Johann Sebastian BACH (1685-1750)
Violin Concerto in A minor BWV1041 (1717-23) [16:02] ¹
Violin Concerto in E BWV1042 (1717-23) [19:07] ²
Concerto for two violins and orchestra in D minor BWV1043 (1717-23) [16:20] ¹ ²
Concerto for violin, oboe and orchestra in C minor BWV1060 [16:21] ³
Concerto for keyboard and orchestra in D minor, BWV1052 [23:59]
Concerto for keyboard and orchestra in A, BWV1055 [14:55]
Concerto for keyboard and orchestra in F minor, BWV1056 [9:46]
Devy Erlih (violin) ¹ and Henry Merckel (violin) ²
Reinhold Barchet (violin)/Kurt Kalmus (oboe) ³
Rudolf Reinhardt (harpsichord)
Pro Chamber Orchestra Munich/Kurt Redel
rec. October 1954 (Keyboard Concertos) and April 1955 (remainder)
FORGOTTEN RECORDS FR 275-76 [68:03 + 48:43]
It’s rather heartening to see that there are now competing versions of Devy Erlih and Henry Merckel’s 1955 Bach concerto recordings with Kurt Redel. You’ll find that Opus Kura has reissued them, too, on OPK7043, but Forgotten Records has decided to expand to a twofer and has added Rudolf Reinhardt’s excellent keyboard concertos with the same conductor and, once again, his Pro Chamber Orchestra Munich.
Erlih is something of a cult player and I’ve written about him before (see review review). His performance of the A minor Concerto is well balanced with a present-sounding harpsichord. He essays a few discreet portamenti, and takes a warmly lingering tempo in the slow movement, with a goodish finale. Co-ordination throughout is first-class. Henry Merckel, about whom I’ve also written extensively (review review) takes the companion solo concerto. His tone is a lot more nasal than in his heyday in the 1930s, but his crunchier and wiry playing is strongly distinguishable from that of Erlih’s more streamlined performance. He plays many more portamenti than Erlih, and there’s some fragility in intonation, but he’s never less than interesting.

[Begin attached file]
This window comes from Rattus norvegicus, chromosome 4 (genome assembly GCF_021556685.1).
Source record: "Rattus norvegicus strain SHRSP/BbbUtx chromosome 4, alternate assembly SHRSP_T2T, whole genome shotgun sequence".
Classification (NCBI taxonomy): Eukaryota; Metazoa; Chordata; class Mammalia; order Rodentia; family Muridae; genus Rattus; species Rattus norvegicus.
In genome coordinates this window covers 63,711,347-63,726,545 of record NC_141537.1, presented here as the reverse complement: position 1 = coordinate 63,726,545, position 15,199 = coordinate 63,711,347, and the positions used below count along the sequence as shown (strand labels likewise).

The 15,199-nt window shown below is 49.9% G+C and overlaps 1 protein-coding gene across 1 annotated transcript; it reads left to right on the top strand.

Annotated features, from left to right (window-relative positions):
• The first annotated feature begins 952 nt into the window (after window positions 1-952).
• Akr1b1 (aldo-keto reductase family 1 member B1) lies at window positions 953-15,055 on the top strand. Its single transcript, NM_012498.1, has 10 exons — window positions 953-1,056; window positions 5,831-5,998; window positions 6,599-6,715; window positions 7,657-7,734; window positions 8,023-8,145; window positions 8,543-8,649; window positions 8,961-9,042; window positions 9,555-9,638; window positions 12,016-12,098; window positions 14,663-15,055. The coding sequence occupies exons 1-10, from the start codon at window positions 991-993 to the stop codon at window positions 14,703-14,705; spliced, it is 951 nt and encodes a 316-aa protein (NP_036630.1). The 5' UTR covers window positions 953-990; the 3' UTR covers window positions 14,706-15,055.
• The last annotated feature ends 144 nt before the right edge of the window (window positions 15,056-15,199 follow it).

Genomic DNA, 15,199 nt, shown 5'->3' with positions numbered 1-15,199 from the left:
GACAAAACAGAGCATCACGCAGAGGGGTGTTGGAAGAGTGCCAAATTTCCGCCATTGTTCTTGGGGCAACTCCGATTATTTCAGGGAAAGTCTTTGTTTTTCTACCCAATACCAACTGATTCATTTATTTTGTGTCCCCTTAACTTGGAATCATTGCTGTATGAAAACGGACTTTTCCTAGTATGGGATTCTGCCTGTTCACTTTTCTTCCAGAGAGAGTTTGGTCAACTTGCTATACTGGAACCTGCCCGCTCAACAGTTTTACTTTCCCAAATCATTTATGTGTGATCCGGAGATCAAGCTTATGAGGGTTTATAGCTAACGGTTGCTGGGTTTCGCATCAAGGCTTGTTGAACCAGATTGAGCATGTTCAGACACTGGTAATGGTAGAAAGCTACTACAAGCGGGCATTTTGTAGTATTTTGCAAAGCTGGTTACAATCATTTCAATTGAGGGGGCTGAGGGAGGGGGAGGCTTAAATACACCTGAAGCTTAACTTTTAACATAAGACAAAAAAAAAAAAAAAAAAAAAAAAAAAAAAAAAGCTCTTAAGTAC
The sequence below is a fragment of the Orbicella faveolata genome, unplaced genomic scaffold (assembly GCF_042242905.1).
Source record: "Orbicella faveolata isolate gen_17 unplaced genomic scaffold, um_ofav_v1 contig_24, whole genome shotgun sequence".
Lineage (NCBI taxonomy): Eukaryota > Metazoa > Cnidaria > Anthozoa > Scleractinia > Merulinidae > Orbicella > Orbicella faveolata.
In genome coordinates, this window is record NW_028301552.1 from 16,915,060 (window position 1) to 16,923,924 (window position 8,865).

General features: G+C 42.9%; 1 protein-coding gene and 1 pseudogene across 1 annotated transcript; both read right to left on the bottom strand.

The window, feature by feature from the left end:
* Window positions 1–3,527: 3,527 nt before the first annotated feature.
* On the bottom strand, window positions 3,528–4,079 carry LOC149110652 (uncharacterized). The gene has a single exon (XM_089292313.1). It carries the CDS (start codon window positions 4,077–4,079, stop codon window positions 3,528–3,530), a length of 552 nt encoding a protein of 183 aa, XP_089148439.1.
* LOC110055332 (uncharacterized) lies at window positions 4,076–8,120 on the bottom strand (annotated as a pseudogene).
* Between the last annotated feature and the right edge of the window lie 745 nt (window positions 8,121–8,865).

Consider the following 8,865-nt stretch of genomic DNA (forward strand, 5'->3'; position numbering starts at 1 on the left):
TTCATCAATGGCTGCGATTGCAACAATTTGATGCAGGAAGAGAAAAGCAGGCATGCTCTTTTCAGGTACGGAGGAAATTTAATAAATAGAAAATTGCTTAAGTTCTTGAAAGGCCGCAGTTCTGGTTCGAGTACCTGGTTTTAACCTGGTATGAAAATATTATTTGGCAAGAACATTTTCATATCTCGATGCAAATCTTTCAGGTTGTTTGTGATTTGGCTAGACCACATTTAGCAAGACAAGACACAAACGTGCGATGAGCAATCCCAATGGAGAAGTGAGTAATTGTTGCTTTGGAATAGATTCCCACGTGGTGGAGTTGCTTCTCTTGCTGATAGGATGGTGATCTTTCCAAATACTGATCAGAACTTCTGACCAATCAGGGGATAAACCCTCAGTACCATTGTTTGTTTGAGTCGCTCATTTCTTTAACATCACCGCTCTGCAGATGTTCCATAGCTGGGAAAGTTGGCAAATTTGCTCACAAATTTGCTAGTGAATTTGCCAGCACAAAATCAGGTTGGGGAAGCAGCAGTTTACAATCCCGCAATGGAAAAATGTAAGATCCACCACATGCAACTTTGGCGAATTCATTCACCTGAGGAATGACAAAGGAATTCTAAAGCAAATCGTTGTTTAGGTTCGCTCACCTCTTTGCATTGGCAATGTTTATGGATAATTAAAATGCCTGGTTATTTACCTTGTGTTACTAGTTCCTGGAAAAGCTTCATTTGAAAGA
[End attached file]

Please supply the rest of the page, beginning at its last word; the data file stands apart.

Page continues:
Together they play the Double Concerto, a rising star with a fading lion, as Merckel was 31 years Erlih’s senior. The disparities in tonal projection are not as apparent as one might have expected, and there is a strong rapport in the slow movement. The solo lines are well delineated. Reinhold Barchet and Kurt Kalmus join for a welcome and rewarding Concerto for violin and oboe, and this performance is also on the Opus Kura CD already noted. Barchet is a stylish Bachian and together with Kalmus he offers a rather different take on things from Erlih and Merckel.
The second disc is given over to Reinhardt’s performances of three keyboard concertos. These are less well remembered than the French players’ recordings but offer well-balanced, finely articulated, somewhat sonically heavy readings but ones that are sensitively shaped. Tempi are reasonable, rhythms are well aerated. There’s an avoidance of the lugubrious or over-lingering, which is welcome.
So in a sense the Opus Kura and this Forgotten Records discs are only semi-competing. If you want to keep things simple, and aim for an all-string disc, which includes Reinhold Barchet and Kurt Kalmus in the concerto for violin and oboe, you can stick with Opus Kura’s slightly warmer transfer but one which also enshrines rather more audible LP rumble. If you want to branch out to include the keyboard concertos, then you’ll be rewarded with good 1954 sound and solidly impressive performances.
As I completed this review I learned of the death of Devy Erlih. He was leaving his teaching duties at the École normale de Musique, was hit by a car, and died of his injuries.  

Jonathan Woolf  

Never less than interesting.